Thursday, August 21, 2014

Uptown Village Clock

The city of Vancouver, WA turns out to have a public art program, obviously much smaller than Portland's. One of the items listed is a free-standing retro clock at 2500 Main St, in Vancouver's Uptown Village neighborhood. The city's description:

Aluminum and fiberglass clock created by the Verdin Company of Cincinnati, Ohio. The clock was installed in 1998 in partnership with the Vancouver Housing Authority, expressing the VHA's commitment to high quality urban design.

The manufacturer's page about clocks explains that this is called a "post clock", which are available with either 2 or 4 clock faces. Apparently their designs are customizable, which looks to be what Vancouver did here. Their design-your-own-clock page seems to indicate this is the Courtyard model, with the Arabic clock face (but a custom dial), the black color option, with the optional gold highlights, and maybe a custom header. At that point the form asks for contact info so a sales rep can contact you. I didn't take my research quite that far, so I'm not sure what one of these bad boys would cost, much less what it would have cost in 1998.

I was kind of disappointed to see that all their available clock options are retro looks from the 19th and early 20th centuries. There's nothing in an Art Deco or Midcentury look, or anything more contemporary, or even any steampunk retro designs. Kind of a missed opportunity, if you ask me. The design they went with does fit the neighborhood, though, and it looks like it belongs here, so it has that going for it.

Whether a clock ordered from a catalog counts as art or not is a philosophical question. My personal inclination is to say it isn't, but it was on the city of Vancouver's official list, so I figured it was in scope. It's also located right across the street from a Walgreens store, a store that happens to be the closest Washington pharmacy to the Oregon border, and therefore Portland's hookup for non-prescription Sudafed. So I'm in the area anyway now and then when allergies act up, and taking a couple of quick photos of the clock was pretty convenient. Also nearby, if you're so inclined, are a gas station (so you can pump your own gas, which is still illegal in Oregon), seasonal fireworks stands (also illegal in Oregon. I hate fireworks, though.), and one of Washington's first legal weed stores (also still illegal in Oregon, though that may change in November).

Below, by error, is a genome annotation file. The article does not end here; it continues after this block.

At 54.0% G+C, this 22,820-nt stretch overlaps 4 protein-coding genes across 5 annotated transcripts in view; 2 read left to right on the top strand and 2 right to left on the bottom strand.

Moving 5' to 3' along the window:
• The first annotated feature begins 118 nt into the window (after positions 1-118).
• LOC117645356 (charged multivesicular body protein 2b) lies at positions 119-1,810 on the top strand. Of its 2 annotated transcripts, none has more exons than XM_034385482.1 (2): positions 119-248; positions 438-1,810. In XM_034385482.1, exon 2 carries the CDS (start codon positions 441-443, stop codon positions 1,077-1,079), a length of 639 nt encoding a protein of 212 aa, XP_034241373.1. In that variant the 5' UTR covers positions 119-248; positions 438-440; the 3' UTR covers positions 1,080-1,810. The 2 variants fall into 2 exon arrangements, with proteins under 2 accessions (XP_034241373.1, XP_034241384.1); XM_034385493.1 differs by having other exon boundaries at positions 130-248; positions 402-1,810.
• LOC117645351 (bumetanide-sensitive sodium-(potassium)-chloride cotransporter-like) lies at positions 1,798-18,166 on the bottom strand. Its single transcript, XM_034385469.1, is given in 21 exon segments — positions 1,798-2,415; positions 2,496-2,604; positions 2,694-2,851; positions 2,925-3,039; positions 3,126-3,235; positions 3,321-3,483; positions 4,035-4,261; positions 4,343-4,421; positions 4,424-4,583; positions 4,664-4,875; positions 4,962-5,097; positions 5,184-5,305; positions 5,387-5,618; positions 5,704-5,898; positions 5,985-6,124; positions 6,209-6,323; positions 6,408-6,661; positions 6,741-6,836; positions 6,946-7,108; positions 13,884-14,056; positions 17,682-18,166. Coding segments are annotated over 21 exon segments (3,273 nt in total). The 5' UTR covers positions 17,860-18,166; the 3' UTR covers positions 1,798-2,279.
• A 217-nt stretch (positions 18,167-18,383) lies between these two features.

From the random anecdote department, here's something I ran across while looking for info about Vancouver's clock. The Canadian parliament building features a central clock tower known as the Peace Tower, which is a Canadian icon and features on the nation's $20 bill. It turns out the clock in the tower is a much larger Verdin product, and when it broke down in 2006, the government realized they had to bring in foreign experts from (gasp!) Cincinnati to fix it, causing yet another bout of national handwringing. The company website doesn't let you design clocks this big online ("big" meaning 5.4 meter clock faces), and obviously you'd have to talk to a sales rep (or more likely a whole room full of them) to figure out what one of these babies would set you back. But it's a four-face clock, and those always cost more.

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